As Jim Geraghty wrote yesterday, get ready for the 1918 trench warfare of impeachment, where there’s lots of noise and damage but the lines barely move. The transcript of the call between Donald Trump and Volodymyr Zelensky turned out to be mostly a letdown for the media and Democrats, but the whistleblower complaint will take more time to unwind. In the meantime, shots will continue to volley across no-man’s-land, such as Trump’s call for Adam Schiff to resign:

Er … Schiff’s performance yesterday at the House Intelligence Committee hearing was embarrassing enough, but it’s pretty clear that Schiff wasn’t claiming to have read the “exact transcribed version” of the call. In fact, that was Schiff’s problem — he couldn’t sell impeachment based on the transcript, which Democrats and the media had promised would contain explicit quid pro quos and demands for cooperation. Instead, Schiff had to claim that he could deduce Mafioso emanations from penumbras between the lines, while the media used ellipses to completely distort the meaning of the text.

But having Trump call on Schiff to resign over that grandstanding and mockery is somewhat akin to Don King telling people to pipe down and act maturely. In the first place, it’s not going to happen, which makes this kind of demand look silly and impotent. It’ll charge up Trump supporters for a day or so, who will also demand that Schiff resign, all of which will have all the impact of a letter to the editor. It’s a meaningless artillery bombardment across an unimportant stretch of land — call it Schiffville — that no one really wants. It won’t move the lines an iota.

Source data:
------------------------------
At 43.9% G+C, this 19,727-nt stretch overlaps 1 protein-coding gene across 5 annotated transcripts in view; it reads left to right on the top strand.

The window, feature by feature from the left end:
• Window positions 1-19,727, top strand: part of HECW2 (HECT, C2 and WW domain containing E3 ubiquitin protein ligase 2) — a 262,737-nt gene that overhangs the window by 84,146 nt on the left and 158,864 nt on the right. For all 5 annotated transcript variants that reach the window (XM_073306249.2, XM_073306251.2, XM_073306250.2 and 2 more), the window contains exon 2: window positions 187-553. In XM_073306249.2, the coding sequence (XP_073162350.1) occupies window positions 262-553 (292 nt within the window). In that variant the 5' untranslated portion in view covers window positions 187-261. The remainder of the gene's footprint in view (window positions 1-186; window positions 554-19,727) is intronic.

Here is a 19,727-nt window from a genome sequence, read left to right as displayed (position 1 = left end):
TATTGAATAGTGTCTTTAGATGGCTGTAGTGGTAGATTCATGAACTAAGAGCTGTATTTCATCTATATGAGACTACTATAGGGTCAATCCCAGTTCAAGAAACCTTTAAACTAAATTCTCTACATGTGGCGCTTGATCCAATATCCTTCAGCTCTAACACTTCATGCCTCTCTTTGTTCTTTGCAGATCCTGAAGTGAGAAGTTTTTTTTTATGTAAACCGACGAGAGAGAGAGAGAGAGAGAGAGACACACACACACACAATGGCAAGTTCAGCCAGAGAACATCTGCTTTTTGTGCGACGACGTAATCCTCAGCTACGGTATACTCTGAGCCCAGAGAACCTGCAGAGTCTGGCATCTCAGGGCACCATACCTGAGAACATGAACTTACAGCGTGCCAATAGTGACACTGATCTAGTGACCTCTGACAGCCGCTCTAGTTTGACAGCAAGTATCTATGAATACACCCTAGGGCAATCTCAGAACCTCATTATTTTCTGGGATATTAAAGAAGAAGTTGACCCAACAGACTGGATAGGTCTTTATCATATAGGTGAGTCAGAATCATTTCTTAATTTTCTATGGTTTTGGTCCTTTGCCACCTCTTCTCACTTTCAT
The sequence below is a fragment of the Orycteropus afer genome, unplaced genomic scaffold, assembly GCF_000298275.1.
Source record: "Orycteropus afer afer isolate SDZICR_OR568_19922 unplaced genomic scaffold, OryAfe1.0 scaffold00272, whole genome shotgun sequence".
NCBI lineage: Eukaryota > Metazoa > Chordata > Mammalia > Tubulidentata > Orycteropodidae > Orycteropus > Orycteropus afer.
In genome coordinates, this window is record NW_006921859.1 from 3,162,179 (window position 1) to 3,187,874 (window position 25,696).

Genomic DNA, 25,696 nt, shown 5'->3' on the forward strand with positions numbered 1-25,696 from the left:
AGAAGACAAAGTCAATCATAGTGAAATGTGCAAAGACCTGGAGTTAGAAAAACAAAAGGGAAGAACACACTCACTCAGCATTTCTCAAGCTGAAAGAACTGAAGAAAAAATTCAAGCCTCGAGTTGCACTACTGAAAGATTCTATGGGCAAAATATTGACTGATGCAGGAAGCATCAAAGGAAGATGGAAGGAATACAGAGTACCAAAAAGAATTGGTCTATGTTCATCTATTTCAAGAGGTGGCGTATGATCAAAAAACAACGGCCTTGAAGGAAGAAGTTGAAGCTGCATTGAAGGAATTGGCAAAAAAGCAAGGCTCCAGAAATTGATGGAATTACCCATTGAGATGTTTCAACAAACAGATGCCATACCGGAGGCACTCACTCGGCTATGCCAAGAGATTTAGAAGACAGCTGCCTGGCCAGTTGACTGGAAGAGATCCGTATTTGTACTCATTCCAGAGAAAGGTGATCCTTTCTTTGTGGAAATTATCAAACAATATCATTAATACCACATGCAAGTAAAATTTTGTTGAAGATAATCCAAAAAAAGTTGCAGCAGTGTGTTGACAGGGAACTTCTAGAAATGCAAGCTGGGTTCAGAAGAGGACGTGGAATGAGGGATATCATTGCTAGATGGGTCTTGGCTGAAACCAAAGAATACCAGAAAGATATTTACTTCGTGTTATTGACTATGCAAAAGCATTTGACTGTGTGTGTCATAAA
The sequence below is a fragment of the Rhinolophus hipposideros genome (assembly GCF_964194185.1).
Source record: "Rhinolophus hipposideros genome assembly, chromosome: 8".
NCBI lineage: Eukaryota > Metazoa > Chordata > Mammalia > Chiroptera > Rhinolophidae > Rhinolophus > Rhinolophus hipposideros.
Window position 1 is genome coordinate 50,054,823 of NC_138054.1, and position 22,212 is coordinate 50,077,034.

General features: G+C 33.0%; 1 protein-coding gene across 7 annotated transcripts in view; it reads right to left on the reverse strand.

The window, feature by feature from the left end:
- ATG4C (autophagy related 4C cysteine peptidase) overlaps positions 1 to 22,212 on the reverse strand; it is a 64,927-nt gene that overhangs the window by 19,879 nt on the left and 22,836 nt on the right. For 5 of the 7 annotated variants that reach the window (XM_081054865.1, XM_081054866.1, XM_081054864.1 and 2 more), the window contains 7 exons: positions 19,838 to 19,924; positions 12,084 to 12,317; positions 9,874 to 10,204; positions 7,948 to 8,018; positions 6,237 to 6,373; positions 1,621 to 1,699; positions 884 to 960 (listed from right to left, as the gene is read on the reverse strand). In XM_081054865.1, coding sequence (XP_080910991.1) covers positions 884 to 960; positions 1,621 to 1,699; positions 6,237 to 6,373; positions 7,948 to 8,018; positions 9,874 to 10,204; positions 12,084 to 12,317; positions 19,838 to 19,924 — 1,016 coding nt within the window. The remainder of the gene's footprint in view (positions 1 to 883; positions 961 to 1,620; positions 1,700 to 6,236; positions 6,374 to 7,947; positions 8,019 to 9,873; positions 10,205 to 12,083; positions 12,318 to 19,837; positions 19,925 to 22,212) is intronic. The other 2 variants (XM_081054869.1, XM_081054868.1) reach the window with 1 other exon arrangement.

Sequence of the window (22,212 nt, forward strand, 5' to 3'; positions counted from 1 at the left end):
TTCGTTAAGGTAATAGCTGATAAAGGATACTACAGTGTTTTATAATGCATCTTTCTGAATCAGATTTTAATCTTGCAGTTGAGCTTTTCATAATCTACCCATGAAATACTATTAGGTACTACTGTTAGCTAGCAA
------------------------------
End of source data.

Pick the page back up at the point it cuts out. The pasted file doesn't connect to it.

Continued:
But is there a shortcut to victory in this trench warfare? Trump wondered that aloud yesterday in a quick press avail:

“What … Democrats are doing to this country is a disgrace and it shouldn’t be allowed. There should be a way of stopping it, maybe legally through the courts,” Trump said upon returning from a trip to New York where he attended the U.N General Assembly.

It’s not the first time Trump has suggested that he’d go to court to stop an impeachment. In April, just after the Mueller report had been released, Trump went on Twitter to threaten to sue the House if they began impeachment proceedings:

Would that work? Naaah. At the time, I reviewed the relevant precedents, so feel free to check the above link. Basically, however, impeachment is a political process with the House’s full authority over it enshrined in the Constitution. There is no role for the judiciary on impeachment itself, although certainly they will resolve disputes over demands for evidence and testimony, as they do now.

Unfortunately, there are no easy solutions to trench warfare, either literal or figurative in a political sense. One side generally has to fatigue first, or somehow acquire enough strength to overwhelm the other in a frontal attack. Before that happens, though, expect a lot more rhetorical bombardments with little effect.